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Six Harvard Teams Earn NCAA Multi-Year APR Public Recognition Awards

Six Harvard Teams Earn NCAA Multi-Year APR Public Recognition Awards

The six Crimson teams to be honored with NCAA APR Public Recognition Awards are: baseball, women's ice hockey, women's skiing, women's soccer, softball, and men's volleyball.

NCAA Release

CAMBRIDGE, Mass. –
Six Harvard varsity athletic teams earned Division I Academic Progress Rate (APR) Public Recognition Awards, the NCAA announced today (May 16). Based on the most recent multiyear APR scores, these six teams were among the top 10 percent in their sport.

The APR is an annual scorecard of academic achievement calculated for all Division I sports teams. APR measures eligibility, graduation and retention each semester or quarter and provides a clear picture of the academic performance for each team in each sport.

The six Crimson teams to be honored are: baseball, women's ice hockey, women's skiing, women's soccer, softball, and men's volleyball.

The Harvard baseball program is one of 85 teams that has earned the Public Recognition Award every year of the 13-year old program.

In total, 48.6% (108 teams) of all Ivy League programs earned Public Recognition Awards, the highest percentage of any Division I conference.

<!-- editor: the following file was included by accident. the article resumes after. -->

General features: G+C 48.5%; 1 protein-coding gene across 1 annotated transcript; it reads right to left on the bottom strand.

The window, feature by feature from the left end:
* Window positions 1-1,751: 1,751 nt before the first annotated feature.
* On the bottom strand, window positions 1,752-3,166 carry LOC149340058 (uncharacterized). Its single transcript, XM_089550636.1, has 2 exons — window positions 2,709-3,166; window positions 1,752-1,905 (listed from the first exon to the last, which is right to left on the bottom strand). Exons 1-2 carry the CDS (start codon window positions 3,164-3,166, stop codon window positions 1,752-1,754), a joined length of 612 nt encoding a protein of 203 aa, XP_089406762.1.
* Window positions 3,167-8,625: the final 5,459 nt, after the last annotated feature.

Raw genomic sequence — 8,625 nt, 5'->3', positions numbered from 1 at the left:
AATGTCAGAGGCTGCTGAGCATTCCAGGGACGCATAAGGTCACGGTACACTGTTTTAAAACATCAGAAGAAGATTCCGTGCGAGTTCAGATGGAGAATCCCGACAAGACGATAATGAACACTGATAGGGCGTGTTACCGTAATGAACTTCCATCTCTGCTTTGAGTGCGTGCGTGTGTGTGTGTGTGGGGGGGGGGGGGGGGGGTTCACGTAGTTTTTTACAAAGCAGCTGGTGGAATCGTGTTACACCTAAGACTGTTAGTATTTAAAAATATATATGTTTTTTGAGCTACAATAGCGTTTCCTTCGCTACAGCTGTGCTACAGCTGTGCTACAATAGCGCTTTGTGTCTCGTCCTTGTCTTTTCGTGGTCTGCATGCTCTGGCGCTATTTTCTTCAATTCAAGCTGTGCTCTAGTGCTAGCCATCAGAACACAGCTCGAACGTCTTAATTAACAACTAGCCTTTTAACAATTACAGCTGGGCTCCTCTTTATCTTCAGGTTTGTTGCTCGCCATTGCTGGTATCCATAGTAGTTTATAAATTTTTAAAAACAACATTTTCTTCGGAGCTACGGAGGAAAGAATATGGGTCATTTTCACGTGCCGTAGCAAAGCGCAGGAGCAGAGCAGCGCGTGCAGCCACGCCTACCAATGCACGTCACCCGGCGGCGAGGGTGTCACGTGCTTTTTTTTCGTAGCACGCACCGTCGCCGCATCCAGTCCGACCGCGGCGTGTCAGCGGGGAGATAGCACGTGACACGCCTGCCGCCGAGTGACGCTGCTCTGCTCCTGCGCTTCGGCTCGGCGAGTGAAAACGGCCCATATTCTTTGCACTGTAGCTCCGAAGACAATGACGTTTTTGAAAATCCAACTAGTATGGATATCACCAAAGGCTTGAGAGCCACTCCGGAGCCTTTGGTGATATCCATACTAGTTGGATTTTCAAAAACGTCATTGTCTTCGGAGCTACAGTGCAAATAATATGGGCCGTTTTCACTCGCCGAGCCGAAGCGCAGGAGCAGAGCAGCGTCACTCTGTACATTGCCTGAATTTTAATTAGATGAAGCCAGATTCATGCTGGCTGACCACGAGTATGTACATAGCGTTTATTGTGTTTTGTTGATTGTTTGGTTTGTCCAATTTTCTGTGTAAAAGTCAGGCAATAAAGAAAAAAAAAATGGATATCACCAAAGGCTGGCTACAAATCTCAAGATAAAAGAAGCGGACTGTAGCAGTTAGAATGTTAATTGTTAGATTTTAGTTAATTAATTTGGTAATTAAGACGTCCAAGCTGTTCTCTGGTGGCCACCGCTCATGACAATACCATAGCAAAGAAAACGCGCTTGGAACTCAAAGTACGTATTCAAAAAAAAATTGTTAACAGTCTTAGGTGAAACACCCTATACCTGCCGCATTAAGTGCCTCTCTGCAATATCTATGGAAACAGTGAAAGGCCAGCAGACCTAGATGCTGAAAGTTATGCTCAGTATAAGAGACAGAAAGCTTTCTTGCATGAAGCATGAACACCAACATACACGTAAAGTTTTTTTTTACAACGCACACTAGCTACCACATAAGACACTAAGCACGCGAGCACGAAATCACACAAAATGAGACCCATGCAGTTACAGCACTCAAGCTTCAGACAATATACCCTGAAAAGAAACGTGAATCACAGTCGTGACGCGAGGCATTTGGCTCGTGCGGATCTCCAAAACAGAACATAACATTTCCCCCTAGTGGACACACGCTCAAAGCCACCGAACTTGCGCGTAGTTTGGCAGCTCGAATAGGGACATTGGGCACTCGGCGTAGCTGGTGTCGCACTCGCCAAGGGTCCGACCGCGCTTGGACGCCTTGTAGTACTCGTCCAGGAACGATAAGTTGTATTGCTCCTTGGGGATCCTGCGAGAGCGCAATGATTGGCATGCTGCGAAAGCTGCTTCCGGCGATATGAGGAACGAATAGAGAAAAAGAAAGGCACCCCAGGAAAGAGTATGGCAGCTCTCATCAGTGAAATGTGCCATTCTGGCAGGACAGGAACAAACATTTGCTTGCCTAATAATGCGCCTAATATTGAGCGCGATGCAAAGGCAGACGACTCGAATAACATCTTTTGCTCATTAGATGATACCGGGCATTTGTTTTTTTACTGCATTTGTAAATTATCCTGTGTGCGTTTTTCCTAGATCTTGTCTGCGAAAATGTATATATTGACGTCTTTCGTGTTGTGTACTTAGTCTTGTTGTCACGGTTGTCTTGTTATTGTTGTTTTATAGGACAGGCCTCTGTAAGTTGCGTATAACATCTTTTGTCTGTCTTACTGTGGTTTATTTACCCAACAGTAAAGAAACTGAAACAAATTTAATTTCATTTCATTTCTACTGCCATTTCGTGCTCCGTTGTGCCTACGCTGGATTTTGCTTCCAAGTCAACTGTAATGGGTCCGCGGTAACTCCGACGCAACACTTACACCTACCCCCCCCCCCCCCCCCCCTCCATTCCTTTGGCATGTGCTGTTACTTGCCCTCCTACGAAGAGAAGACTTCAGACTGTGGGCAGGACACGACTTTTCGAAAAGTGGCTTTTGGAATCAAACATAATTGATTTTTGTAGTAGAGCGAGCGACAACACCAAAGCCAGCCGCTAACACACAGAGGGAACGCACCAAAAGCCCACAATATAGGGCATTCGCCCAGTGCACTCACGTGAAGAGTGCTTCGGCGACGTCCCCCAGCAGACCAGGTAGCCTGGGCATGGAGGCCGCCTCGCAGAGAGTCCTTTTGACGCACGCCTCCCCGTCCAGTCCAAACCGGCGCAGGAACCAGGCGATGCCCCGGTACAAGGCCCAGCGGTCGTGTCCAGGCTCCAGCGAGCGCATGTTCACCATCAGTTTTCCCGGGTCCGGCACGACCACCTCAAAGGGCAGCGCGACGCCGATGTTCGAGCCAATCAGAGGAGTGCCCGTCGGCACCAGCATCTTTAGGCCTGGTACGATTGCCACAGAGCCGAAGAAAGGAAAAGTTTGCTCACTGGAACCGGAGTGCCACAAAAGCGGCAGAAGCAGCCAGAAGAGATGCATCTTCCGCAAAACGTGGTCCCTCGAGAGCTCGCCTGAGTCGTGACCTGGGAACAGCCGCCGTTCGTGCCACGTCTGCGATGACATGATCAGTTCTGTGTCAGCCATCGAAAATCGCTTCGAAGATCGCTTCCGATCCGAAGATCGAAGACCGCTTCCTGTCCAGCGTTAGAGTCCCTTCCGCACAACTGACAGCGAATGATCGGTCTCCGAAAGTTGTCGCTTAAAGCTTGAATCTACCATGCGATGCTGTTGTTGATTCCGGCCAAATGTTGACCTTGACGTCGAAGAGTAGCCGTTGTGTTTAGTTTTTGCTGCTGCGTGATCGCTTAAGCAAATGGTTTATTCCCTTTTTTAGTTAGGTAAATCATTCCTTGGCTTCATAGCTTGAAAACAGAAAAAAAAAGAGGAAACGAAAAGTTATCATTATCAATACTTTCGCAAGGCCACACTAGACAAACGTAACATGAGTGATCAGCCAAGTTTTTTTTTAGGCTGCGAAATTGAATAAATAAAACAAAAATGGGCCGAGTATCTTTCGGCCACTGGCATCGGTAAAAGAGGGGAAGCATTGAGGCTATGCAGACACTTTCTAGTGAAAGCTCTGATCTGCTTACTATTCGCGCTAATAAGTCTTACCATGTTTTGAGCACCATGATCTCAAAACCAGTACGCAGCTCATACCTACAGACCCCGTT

This year, teams earning Public Recognition Awards increased to 1,284, up by 79 from the previous academic year, largely as a result of an increase in perfect scores. Of the teams recognized, 457 competed in men's or mixed sports, and 827 competed in women's sports. APRs for programs in the top 10 percent ranged from 985 to a perfect 1,000, and the number of teams posting perfect scores increased to 1,188, marking an increase of 98 teams from last year. 

"I applaud every program earning a Public Recognition Award this year for their commitment to going above and beyond to prepare students for life after college through academic achievement," NCAA President Mark Emmert said. "To have nine national champions so far this year — including men's and women's basketball — be among those recognized illustrates that student-athletes succeed athletically and academically."

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